Though the work of Gabriel Pionkowski may be constructed like a sculpture, he is definitely a painter. Pionkowski meticulously takes apart his canvases and painstakingly hand paints each individual thread. Then, using a loom, he reweaves the thread into a canvas once again. Painters have deconstructed and reconstructed the concepts of painting for ages. Pionkowski, however does this in literal sense. His process of destruction and recreation reveals the literal and theoretical structure behind art and painting. The reconstructed pieces reveal the typically hidden supports of the canvas while creating a kind of absolute abstraction.
Artist Henrik Aarrestad Uldalen combines something that we’ve seen many, many times throughout the history of art – figure painting. But, he does it with a contemporary approach. His moody paintings feature partially obscured people as they rest beneath the water. They are just below the surface of the dark, deep pool, and the light from their bodies is all that’s visible.
According to Uldalen’s artist statement, his work, “…explores the dark sides of life, nihilism, existentialism, longing and loneliness, juxtaposed with fragile beauty. The atmosphere in his subject matter is often presented in a dream or limbo-like state, with elements of surrealism.” Although these figures are rendered realistically, they rest in a void with little additional visual information. We can’t be sure of where they are or what brought them there. And, for some, if they are dead or alive. It’s this open-ended narrative that gives drama to Uldalen’s paintings, and the hauntingly gorgeous images are the kind that will stay with you – even if you don’t want them to. (Via I Need a Guide)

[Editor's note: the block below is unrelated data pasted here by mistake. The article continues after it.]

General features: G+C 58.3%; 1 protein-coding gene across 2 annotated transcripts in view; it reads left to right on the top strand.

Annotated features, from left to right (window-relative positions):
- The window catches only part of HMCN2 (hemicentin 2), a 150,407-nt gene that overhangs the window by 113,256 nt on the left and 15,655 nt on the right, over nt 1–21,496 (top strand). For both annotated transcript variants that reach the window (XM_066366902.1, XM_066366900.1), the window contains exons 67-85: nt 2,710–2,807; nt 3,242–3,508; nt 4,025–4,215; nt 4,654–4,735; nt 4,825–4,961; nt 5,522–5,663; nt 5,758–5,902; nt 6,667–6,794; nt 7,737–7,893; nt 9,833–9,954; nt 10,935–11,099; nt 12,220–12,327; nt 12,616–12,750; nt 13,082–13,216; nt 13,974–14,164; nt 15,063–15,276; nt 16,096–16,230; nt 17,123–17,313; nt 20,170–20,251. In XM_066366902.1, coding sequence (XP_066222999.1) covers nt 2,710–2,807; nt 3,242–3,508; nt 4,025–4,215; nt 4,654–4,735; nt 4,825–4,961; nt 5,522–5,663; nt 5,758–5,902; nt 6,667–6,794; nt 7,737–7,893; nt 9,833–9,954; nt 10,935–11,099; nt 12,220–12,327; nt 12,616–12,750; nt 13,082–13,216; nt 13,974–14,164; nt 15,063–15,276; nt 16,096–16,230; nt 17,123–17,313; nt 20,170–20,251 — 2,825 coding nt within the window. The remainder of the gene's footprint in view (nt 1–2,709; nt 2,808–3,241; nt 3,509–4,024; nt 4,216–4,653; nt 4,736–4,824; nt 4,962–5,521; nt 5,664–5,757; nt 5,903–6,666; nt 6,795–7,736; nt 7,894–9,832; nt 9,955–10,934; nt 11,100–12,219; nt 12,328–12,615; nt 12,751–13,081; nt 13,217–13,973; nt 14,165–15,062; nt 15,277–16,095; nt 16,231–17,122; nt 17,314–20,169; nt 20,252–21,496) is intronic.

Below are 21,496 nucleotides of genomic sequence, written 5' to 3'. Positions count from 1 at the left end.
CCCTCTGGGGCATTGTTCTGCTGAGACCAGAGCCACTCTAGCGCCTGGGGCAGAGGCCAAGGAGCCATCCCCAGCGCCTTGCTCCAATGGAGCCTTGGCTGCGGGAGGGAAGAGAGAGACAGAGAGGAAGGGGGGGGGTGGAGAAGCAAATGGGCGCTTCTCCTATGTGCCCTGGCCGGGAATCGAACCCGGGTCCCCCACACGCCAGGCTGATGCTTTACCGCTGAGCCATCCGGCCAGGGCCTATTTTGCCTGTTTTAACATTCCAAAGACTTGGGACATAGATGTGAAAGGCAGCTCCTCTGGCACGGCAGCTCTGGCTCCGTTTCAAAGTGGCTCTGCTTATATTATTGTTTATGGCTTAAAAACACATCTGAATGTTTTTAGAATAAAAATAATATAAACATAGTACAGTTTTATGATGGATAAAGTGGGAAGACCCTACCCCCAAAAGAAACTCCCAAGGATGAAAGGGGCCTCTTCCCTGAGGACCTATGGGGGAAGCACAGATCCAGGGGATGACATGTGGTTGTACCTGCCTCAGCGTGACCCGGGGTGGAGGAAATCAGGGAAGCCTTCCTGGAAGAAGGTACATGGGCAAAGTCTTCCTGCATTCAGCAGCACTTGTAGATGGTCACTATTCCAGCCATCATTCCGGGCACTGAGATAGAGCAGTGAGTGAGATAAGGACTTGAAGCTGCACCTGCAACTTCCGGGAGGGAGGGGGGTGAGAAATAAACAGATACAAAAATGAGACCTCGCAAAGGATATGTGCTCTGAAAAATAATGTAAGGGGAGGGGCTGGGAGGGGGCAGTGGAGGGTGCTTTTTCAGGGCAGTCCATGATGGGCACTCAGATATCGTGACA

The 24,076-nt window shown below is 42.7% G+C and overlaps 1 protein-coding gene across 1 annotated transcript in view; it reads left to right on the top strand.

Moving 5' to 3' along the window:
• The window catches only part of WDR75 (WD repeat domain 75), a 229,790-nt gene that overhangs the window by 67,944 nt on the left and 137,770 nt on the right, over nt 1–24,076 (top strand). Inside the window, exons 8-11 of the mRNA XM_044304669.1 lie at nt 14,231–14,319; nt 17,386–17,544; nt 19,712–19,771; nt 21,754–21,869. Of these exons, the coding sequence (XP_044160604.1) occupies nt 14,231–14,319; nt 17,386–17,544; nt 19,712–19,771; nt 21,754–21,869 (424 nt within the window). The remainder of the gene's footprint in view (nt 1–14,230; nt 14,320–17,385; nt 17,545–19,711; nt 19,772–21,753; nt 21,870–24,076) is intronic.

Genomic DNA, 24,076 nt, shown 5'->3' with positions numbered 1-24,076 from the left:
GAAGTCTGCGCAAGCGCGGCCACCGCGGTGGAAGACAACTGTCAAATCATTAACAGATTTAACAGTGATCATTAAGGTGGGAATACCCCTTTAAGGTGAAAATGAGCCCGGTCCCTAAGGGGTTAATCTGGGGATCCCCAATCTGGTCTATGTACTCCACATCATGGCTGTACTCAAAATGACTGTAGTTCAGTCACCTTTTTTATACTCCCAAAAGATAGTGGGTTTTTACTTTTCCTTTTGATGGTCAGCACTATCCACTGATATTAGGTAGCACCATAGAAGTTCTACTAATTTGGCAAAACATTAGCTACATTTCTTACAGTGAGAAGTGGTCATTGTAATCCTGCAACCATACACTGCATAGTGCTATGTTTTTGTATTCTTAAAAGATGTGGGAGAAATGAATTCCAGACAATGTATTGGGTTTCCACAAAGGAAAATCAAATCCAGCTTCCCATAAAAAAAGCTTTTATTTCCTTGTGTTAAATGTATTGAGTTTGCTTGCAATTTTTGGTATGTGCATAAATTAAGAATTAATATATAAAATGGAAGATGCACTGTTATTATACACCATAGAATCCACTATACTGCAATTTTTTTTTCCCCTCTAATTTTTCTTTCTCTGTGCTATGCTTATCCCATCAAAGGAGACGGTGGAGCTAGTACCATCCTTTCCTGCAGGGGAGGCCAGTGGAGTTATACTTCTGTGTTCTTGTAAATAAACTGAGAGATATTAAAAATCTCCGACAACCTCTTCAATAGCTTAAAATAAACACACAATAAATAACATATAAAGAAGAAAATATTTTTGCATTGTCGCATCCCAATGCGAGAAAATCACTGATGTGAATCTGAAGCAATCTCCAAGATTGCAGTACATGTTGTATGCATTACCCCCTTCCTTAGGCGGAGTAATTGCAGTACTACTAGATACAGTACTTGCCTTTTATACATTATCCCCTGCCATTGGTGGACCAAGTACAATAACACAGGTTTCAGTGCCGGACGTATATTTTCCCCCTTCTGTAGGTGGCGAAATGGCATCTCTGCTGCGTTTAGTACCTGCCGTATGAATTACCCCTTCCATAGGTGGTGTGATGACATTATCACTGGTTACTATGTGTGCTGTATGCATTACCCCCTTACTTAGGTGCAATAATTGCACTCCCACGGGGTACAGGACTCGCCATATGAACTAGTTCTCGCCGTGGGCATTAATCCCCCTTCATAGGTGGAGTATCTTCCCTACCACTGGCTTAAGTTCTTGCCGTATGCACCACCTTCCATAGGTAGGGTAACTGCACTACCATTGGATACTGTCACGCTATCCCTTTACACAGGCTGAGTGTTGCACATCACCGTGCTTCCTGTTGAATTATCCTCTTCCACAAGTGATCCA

NYC via Philly-based artist, Jayson Musson, (previously), has periodically posted videos to Youtube for about a year now under the header “Art Thoughtz.” In the videos, Musson assumes the identity of satirical figure Hennessy Youngman, a hilarious HipHop head-cum-fine art critic. Youngman’s brand of satire is the best there is: “make fun of everyone and everything.” So far, Musson’s taken on art world figures as varied as Damien Hirst, Kehinde Wiley, and Marina Abromović, and applied his unique logic in lampooning concepts like institutional critique, surrealism, beauty, and socio/political art. Watch the latest “Art Thoughtz” after the jump.
Haitian born American artist Morel Doucet sculpts ceramic timepiece odes to coral reefs. His work simultaneously touches two seemingly unrelated issues, both of which have been created by constructs of complicated and sensitive histories ingrained into reality over time: climate change and societal taboos. His series, titled Clock Work, “examines the relationship between the dying of our environments (coral reefs) and skin color (Melanin) as a device for the passing of time.” Just as climate change manipulates elements of the environment, the conditioning of history’s exploits that have been created by unequal distribution of power and inequitable actions has influenced the way human tonality is considered. His work pairs moments of nature with notions of flesh tone. For example, his piece titled Blanc refers to how the solar irradiance is bleaching the coral reefs, as well as “how prevalent skin whitening cosmetic products are popular in the Caribbean and parts of Southeast Asia. Four out of ten women surveyed in Jamaica, Hong Kong, Malaysia, the Philippines and South Korea used a skin whitening cream.”